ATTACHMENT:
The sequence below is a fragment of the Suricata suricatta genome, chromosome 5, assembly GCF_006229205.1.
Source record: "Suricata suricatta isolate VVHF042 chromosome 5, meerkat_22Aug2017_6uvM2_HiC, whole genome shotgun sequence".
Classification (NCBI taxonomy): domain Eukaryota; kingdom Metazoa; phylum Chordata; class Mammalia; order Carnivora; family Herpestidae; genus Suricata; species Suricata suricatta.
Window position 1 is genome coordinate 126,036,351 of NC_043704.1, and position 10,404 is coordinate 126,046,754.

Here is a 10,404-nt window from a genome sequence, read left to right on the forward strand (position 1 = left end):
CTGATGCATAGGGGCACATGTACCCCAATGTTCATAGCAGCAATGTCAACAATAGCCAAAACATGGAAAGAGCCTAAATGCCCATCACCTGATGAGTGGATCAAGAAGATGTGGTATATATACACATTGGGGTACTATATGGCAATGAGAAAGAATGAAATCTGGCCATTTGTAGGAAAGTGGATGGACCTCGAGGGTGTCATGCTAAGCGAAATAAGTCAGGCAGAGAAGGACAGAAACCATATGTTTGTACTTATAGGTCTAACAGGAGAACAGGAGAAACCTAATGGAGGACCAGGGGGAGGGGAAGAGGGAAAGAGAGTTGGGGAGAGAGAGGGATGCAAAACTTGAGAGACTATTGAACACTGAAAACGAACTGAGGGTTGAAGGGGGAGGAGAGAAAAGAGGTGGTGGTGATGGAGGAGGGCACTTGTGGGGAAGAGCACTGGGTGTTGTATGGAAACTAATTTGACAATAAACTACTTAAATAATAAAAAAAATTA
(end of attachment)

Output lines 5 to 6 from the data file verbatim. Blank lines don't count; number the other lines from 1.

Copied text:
Here is a 10,404-nt window from a genome sequence, read left to right on the forward strand (position 1 = left end):
CTGATGCATAGGGGCACATGTACCCCAATGTTCATAGCAGCAATGTCAACAATAGCCAAAACATGGAAAGAGCCTAAATGCCCATCACCTGATGAGTGGATCAAGAAGATGTGGTATATATACACATTGGGGTACTATATGGCAATGAGAAAGAATGAAATCTGGCCATTTGTAGGAAAGTGGATGGACCTCGAGGGTGTCATGCTAAGCGAAATAAGTCAGGCAGAGAAGGACAGAAACCATATGTTTGTACTTATAGGTCTAACAGGAGAACAGGAGAAACCTAATGGAGGACCAGGGGGAGGGGAAGAGGGAAAGAGAGTTGGGGAGAGAGAGGGATGCAAAACTTGAGAGACTATTGAACACTGAAAACGAACTGAGGGTTGAAGGGGGAGGAGAGAAAAGAGGTGGTGGTGATGGAGGAGGGCACTTGTGGGGAAGAGCACTGGGTGTTGTATGGAAACTAATTTGACAATAAACTACTTAAATAATAAAAAAAATTA